Fewer anti-Semitic incidents were recorded in Europe in 2011, a European Union agency said on Monday, but it added that the data it relied on was unreliable, making it impossible to draw any conclusions from its findings.

The European Union Agency for Fundamental Rights (FRA) said methods by which the 27 member states counted such incidents varied greatly, and were flawed to the point that the information was virtually useless or did not exist.

“This report has shown that no clear-cut conclusions can be drawn on the situation of anti-Semitism in the EU on the basis of the data that are currently available from member states,” the report said. “While decreases in the number of recorded incidents are observed in most member states that collect data, this should not be taken to mean that there has been a corresponding decline in the manifestation of anti- Semitism in the EU.”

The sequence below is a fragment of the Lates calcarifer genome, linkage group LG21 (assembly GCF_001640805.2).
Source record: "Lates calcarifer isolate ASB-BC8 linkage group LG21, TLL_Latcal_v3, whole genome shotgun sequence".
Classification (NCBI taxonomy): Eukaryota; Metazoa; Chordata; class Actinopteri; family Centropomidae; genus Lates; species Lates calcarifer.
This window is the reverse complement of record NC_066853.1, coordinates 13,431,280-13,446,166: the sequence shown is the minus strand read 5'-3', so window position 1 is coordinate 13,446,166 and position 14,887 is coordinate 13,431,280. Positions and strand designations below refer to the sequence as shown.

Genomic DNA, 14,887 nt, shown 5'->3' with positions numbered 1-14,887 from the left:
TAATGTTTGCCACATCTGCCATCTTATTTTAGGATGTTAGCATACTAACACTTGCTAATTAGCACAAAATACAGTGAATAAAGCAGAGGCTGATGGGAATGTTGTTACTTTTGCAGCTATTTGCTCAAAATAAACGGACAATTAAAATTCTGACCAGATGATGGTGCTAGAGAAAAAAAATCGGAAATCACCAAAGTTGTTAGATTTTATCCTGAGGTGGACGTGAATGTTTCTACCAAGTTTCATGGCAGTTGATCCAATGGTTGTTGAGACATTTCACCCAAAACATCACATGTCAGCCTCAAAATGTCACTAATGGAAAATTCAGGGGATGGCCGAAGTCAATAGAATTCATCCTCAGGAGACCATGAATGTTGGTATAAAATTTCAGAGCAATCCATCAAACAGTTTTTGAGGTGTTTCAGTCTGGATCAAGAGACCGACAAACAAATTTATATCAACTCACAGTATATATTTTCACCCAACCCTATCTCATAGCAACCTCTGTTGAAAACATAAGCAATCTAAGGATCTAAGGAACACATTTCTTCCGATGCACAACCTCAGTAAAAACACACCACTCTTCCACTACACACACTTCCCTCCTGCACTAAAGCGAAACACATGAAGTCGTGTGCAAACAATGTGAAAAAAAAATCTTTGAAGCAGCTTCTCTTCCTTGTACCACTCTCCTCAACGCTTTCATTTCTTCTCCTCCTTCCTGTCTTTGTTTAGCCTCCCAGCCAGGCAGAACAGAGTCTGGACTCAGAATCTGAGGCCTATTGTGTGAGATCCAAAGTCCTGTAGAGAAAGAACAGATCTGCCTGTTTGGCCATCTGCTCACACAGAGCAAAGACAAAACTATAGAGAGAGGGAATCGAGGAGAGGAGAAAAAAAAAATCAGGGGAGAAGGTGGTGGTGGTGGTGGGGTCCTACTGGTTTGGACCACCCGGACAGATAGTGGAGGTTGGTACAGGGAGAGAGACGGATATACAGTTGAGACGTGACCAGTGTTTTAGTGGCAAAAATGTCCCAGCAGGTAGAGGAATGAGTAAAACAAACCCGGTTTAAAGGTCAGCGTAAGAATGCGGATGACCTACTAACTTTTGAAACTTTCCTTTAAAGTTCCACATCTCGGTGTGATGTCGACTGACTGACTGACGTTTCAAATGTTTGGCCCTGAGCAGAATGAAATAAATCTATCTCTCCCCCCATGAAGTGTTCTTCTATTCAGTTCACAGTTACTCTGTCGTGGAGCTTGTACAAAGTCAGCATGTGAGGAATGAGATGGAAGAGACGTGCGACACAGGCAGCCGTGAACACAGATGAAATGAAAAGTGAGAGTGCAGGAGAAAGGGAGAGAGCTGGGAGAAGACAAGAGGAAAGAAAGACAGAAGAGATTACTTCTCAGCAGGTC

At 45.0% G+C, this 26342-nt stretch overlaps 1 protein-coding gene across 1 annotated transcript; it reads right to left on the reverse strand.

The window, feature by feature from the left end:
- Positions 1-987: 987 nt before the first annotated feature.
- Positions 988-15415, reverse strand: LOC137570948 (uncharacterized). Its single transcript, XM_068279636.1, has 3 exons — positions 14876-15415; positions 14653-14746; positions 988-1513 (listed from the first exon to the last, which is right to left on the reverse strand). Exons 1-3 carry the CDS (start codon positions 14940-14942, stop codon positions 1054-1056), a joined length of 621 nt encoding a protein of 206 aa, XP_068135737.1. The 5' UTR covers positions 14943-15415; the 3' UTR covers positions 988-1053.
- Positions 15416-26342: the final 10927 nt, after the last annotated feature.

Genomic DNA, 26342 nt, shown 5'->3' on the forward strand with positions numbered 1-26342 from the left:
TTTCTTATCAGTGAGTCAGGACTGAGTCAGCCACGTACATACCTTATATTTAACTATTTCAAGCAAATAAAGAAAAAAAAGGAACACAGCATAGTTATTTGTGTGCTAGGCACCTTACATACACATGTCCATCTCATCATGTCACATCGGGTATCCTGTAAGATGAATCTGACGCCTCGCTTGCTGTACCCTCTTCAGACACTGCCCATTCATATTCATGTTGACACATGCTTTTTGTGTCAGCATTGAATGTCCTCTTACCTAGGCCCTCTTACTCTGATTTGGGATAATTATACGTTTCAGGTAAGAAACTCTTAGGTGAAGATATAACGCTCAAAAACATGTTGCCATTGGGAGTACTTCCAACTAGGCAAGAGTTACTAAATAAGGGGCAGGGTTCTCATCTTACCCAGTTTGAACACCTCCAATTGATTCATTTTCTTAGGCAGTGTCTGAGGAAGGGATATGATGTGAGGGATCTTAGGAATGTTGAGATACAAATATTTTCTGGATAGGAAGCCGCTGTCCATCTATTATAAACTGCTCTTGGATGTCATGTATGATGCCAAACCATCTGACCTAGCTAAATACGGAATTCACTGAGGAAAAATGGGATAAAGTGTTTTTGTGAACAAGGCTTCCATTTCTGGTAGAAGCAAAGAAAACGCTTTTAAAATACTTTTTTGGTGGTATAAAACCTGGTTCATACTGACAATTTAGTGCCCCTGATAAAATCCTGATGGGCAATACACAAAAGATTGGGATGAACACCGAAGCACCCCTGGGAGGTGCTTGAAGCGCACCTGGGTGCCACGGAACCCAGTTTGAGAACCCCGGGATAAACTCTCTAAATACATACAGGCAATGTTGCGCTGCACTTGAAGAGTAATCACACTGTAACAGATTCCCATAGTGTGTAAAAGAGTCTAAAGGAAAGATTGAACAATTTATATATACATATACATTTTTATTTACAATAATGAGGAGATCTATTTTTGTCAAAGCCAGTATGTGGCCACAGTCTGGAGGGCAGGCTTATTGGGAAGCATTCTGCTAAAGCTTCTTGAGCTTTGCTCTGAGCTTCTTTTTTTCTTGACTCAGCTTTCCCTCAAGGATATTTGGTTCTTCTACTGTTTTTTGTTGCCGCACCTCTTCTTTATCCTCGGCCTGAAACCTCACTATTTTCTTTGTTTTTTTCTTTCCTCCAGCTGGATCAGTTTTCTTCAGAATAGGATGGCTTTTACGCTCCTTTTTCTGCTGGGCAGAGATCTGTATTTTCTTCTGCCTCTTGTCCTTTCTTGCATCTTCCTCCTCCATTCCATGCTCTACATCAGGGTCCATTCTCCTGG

It said, for instance, Poland, Lithuania and Latvia did not distinguish between anti-Semitic incidents and other xenophobic acts, while Bulgaria did not count hate crimes against Jews at all.

On the other hand, it commended a “small minority” of states – namely, France, Germany, the Netherlands, Sweden, the United Kingdom and, to a lesser extent, Belgium – for collecting accurate data. Most of those countries showed a significant drop in verbal and physical violence against Jewish citizens in the past year; still, FRA said in its report it was unable to draw a conclusion from the statistics.

“The conclusions can be drawn per country but it cannot be generalized to all EU states,” said Blanca Tacia, spokesperson of the agency.

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